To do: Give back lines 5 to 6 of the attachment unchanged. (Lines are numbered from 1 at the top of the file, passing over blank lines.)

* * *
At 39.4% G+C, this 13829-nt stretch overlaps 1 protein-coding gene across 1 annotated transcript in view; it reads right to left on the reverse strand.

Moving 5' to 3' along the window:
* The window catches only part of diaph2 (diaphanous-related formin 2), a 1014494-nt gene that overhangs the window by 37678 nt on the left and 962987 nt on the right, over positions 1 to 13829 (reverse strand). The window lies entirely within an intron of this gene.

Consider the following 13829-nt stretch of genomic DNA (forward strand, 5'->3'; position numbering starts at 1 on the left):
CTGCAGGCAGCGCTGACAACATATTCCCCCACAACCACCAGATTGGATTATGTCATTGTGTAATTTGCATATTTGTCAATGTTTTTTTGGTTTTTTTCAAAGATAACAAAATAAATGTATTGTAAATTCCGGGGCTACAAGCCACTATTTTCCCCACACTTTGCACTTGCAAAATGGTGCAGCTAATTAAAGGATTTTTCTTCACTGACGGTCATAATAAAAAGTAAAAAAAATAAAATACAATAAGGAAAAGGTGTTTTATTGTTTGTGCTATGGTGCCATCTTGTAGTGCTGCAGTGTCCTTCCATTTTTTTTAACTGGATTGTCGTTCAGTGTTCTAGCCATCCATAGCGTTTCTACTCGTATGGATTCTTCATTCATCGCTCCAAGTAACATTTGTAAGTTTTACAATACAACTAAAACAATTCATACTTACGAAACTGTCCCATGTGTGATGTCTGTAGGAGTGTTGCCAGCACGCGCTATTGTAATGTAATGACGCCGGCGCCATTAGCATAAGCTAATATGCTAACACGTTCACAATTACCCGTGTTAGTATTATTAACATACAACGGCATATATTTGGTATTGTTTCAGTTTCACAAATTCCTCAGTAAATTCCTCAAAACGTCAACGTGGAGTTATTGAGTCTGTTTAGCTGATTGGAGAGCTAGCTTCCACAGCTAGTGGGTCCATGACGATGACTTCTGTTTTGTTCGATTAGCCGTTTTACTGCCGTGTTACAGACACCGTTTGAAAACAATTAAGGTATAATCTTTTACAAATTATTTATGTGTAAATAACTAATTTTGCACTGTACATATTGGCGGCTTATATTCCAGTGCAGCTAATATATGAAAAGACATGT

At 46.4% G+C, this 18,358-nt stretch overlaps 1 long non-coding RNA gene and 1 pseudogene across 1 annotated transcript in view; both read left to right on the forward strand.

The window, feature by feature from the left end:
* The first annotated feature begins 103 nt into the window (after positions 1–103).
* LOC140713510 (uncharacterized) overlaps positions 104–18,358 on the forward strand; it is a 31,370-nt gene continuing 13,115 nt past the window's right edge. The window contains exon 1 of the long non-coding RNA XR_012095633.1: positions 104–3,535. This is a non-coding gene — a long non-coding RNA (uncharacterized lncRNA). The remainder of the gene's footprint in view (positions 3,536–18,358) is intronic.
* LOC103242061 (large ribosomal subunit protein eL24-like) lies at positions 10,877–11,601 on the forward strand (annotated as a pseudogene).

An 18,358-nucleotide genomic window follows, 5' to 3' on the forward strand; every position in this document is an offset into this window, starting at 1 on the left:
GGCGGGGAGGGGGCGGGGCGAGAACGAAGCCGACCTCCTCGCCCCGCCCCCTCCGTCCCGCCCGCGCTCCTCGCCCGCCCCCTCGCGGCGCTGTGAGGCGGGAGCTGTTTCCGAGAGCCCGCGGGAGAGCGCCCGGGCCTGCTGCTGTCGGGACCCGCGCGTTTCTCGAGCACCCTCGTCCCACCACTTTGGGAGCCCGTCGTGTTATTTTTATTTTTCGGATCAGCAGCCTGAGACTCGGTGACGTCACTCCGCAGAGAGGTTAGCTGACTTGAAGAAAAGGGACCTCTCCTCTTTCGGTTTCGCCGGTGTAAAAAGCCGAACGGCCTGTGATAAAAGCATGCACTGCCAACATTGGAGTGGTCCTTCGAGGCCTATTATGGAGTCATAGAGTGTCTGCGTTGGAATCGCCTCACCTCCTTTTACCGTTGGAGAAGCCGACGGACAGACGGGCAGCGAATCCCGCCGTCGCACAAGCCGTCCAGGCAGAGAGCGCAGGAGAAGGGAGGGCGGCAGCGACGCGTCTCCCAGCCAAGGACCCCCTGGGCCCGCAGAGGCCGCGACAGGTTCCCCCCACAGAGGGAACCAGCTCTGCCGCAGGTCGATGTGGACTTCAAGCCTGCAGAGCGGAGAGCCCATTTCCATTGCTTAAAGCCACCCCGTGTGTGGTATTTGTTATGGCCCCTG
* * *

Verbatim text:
CTGCAGGCAGCGCTGACAACATATTCCCCCACAACCACCAGATTGGATTATGTCATTGTGTAATTTGCATATTTGTCAATGTTTTTTTGGTTTTTTTCAAAGATAACAAAATAAATGTATTGTAAATTCCGGGGCTACAAGCCACTATTTTCCCCACACTTTGCACTTGCAAAATGGTGCAGCTAATTAAAGGATTTTTCTTCACTGACGGTCATAATAAAAAGTAAAAAAAATAAAATACAATAAGGAAAAGGTGTTTTATTGTTTGTGCTATGGTGCCATCTTGTAGTGCTGCAGTGTCCTTCCATTTTTTTTAACTGGATTGTCGTTCAGTGTTCTAGCCATCCATAGCGTTTCTACTCGTATGGATTCTTCATTCATCGCTCCAAGTAACATTTGTAAGTTTTACAATACAACTAAAACAATTCATACTTACGAAACTGTCCCATGTGTGATGTCTGTAGGAGTGTTGCCAGCACGCGCTATTGTAATGTAATGACGCCGGCGCCATTAGCATAAGCTAATATGCTAACACGTTCACAATTACCCGTGTTAGTATTATTAACATACAACGGCATATATTTGGTATTGTTTCAGTTTCACAAATTCCTCAGTAAATTCCTCAAAACGTCAACGTGGAGTTATTGAGTCTGTTTAGCTGATTGGAGAGCTAGCTTCCACAGCTAGTGGGTCCATGACGATGACTTCTGTTTTGTTCGATTAGCCGTTTTACTGCCGTGTTACAGACACCGTTTGAAAACAATTAAGGTATAATCTTTTACAAATTATTTATGTGTAAATAACTAATTTTGCACTGTACATATTGGCGGCTTATATTCCAGTGCAGCTAATATATGAAAAGACATGT

At 46.4% G+C, this 18,358-nt stretch overlaps 1 long non-coding RNA gene and 1 pseudogene across 1 annotated transcript in view; both read left to right on the forward strand.